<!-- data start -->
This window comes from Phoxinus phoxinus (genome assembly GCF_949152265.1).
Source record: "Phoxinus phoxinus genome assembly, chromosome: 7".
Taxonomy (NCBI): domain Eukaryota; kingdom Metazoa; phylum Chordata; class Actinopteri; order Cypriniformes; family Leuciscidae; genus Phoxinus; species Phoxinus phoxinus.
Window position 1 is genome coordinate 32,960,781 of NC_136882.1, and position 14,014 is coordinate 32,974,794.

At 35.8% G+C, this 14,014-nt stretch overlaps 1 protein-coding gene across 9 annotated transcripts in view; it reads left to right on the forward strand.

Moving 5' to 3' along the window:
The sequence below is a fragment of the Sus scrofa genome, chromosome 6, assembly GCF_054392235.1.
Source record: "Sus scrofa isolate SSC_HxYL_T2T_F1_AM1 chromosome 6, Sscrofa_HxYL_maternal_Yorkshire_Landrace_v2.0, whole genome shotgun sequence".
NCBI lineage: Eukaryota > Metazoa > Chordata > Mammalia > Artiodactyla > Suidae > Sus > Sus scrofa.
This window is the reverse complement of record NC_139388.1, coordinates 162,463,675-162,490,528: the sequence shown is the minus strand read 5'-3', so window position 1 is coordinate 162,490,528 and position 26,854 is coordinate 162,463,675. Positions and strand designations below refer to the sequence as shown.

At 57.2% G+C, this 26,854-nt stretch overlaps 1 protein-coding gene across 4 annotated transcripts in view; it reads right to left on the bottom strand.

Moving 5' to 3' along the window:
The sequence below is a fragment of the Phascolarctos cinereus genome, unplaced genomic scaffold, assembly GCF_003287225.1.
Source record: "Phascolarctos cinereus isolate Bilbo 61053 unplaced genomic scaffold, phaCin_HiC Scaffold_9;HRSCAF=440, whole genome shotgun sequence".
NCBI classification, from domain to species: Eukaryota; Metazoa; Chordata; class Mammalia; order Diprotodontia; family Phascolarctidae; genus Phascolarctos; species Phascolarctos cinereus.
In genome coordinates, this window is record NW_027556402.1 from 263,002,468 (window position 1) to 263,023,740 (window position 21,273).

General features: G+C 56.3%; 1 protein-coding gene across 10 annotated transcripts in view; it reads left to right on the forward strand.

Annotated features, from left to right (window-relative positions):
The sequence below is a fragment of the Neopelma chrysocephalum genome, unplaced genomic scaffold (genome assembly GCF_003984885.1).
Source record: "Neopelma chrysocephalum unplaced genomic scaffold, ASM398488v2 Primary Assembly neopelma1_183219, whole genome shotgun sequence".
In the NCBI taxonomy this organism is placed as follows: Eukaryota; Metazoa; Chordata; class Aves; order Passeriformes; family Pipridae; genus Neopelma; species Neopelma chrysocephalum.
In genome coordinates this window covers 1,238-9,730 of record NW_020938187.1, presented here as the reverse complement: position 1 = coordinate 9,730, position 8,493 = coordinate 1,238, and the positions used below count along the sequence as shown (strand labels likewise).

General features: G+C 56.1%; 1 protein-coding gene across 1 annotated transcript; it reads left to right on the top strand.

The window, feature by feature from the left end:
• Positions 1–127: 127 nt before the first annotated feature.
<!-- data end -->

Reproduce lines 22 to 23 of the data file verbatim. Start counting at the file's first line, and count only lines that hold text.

In genome coordinates this window covers 1,238-9,730 of record NW_020938187.1, presented here as the reverse complement: position 1 = coordinate 9,730, position 8,493 = coordinate 1,238, and the positions used below count along the sequence as shown (strand labels likewise).

General features: G+C 56.1%; 1 protein-coding gene across 1 annotated transcript; it reads left to right on the top strand.